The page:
Razib Khan One-stop-shopping for all of my content

February 15, 2012

Update on the Afrikaner genotype

Filed under: Afrikaner,Personal genomics — Razib Khan @ 8:50 pm

Since my original post on the Afrikaner genotype, I’ve gotten many responses. No genotypes yet though. At some point I need to organize how to pay for typing many individuals. Currently my intent is to pay for those who will allow their identities to be public so that people can confirm their genealogies. Other people have emailed me to say that Afrikaners with whom they have shared genotypes on 23andMe often have African or Asian ancestral segments. But all hearsay so far.

In other news, I’ve got a Dinka gentoype I’ll be analyzing soon (some minor technical issues with merging datasets has delayed this some).

April 27, 2010

The ancestry of one Afrikaner

Filed under: Afrikaner,Anthroplogy,Genetics,Pedigree,science,South Africa — Razib Khan @ 5:41 am

A few weeks ago I reviewed a paper on the the genetics of the Cape Coloured population. Within it there was a refrence to another paper, Deconstructing Jaco: genetic heritage of an Afrikaner. The title refers to the author himself. It was an analysis of his own pedigree going back to the 17th century, along with his mtDNA, his father’s mtDNA, and his Y lineage. The genetics is a bit thin, but the pedigree information is of Scandinavian quality from what I can tell. Praised the records of the Reformed Church!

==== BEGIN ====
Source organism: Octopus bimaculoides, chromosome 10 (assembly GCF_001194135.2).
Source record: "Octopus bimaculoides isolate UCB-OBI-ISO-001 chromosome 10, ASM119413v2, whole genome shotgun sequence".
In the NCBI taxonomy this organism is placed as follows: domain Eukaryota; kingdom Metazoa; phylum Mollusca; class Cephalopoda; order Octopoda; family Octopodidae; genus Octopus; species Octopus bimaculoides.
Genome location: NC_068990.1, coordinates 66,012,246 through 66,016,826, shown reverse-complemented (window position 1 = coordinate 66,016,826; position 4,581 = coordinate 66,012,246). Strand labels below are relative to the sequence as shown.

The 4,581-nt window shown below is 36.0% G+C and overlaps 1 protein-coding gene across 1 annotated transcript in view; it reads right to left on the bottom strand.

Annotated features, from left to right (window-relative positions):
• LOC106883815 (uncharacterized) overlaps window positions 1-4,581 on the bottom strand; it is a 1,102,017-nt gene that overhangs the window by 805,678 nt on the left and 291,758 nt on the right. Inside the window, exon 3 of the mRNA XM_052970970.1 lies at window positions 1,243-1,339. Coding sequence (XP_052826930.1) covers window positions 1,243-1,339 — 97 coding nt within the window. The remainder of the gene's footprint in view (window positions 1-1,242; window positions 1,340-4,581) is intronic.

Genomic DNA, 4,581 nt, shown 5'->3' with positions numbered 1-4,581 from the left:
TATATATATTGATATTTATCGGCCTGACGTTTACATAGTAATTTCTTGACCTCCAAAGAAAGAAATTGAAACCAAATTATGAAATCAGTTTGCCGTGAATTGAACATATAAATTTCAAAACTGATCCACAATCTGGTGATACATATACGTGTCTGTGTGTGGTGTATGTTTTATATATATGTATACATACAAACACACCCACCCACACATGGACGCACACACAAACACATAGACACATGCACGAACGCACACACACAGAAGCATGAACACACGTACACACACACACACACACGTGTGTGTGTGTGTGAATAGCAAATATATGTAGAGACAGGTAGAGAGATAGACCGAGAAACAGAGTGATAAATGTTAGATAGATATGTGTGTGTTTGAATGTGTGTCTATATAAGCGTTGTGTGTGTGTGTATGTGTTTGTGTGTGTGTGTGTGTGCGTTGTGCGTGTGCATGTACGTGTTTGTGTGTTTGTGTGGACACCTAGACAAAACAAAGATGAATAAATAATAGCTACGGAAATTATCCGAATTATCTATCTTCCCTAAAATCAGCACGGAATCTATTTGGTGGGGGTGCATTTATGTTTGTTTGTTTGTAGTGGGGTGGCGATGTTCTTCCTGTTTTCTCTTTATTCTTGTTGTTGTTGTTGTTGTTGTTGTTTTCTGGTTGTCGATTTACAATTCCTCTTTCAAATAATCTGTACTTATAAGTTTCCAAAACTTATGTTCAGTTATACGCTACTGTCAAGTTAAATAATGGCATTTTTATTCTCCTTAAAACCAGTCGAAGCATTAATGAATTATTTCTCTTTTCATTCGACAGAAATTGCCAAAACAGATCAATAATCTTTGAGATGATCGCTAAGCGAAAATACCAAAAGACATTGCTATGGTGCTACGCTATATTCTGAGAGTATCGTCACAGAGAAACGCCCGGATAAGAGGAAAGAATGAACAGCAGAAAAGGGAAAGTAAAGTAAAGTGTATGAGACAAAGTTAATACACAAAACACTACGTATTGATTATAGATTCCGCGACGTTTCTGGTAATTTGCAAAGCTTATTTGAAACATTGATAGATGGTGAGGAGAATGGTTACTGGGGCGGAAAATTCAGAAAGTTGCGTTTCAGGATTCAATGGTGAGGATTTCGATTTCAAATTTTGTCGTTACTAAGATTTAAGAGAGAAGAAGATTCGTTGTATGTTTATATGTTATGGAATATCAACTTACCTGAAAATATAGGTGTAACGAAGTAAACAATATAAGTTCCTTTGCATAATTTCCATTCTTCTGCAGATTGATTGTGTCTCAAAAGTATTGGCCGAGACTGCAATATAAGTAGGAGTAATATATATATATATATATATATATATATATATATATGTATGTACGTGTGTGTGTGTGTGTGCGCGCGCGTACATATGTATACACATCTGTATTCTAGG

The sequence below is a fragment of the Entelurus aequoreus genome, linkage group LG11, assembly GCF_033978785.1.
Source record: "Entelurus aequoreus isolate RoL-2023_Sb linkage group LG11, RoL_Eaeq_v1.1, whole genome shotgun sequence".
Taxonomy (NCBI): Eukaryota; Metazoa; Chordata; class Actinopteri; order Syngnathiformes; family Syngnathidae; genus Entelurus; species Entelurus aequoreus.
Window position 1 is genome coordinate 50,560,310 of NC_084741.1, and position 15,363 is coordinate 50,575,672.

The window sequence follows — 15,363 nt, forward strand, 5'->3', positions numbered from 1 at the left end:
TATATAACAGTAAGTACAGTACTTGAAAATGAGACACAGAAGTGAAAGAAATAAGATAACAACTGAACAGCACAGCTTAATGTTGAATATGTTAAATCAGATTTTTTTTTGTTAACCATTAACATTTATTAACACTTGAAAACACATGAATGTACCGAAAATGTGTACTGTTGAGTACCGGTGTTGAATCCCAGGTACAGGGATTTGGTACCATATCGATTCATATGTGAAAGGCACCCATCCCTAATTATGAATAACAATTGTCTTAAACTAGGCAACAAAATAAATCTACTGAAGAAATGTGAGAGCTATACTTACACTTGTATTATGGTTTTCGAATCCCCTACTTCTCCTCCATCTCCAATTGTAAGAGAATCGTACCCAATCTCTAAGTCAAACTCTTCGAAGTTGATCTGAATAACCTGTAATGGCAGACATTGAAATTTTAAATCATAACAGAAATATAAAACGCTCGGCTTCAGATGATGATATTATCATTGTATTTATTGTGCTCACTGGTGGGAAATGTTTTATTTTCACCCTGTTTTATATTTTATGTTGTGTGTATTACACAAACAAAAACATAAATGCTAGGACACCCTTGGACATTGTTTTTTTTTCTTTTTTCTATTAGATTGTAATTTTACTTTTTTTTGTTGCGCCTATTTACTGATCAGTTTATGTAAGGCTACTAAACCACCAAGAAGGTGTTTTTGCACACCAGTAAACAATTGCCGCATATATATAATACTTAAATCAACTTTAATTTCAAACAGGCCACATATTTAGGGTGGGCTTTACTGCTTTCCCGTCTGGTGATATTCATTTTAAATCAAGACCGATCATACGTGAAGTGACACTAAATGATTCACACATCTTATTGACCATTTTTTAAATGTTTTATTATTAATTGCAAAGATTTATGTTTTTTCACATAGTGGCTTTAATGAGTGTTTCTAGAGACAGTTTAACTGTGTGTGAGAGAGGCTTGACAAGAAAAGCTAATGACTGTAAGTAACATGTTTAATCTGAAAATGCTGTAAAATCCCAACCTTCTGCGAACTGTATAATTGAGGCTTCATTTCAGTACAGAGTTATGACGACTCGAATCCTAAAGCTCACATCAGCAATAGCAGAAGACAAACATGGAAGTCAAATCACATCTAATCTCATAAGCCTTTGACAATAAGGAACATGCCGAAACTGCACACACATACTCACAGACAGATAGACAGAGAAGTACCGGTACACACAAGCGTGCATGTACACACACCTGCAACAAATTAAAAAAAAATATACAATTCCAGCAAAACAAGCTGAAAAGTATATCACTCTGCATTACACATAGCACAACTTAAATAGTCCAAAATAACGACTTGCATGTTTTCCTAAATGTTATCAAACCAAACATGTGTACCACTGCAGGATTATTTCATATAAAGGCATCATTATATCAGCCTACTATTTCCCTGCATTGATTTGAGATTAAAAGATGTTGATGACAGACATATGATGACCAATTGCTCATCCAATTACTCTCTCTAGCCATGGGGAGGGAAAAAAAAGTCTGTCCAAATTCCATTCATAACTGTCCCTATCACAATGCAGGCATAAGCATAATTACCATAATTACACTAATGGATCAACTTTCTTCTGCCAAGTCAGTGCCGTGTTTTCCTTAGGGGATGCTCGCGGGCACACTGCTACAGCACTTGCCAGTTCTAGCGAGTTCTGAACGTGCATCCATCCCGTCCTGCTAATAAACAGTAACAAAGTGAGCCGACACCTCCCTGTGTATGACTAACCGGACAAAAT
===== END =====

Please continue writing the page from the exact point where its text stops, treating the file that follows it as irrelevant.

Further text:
The author’s utilizes an inversion of the typical method whereby a survey of a population may give some insight into individuals within that population. Rather, he leverages the thorough church records of his Afrikaner community, and his local roots, to paint a picture of his own ancestry. Then he compares the results to those of the community as a whole. Though an N of 1 certainly has limits it seems that the author concludes that he is relatively representative because some of the statistics that emerge out of pedigree analysis seem to fall in line with what genealogists working with the whole community have found. Additionally, it is clearly that he has deep roots within the historic Afrikaner nation, so assuming random mating and little population substructure, inferences from his pedigree may have some general utility.

Afrikaners apparently have some peculiarities genetically which has made them of some interest to scientists. It turns out that they seem to exhibit high frequencies of classical Mendelian diseases, a hallmark of inbreeding or population bottlenecks. This aligns well with the thesis that Afrikaners are the descendants of a small group of founders who arrived in the 17th century and entered into a long phase of demographic expansion, which culminated with their long Trek into the veld to escape English domination as well as perpetuate their practice of slavery (James Michner’s The Covenant is a fictionalization of this). As I have observed before the primacy of the “first settler” seems to loom large in the minds of demographers.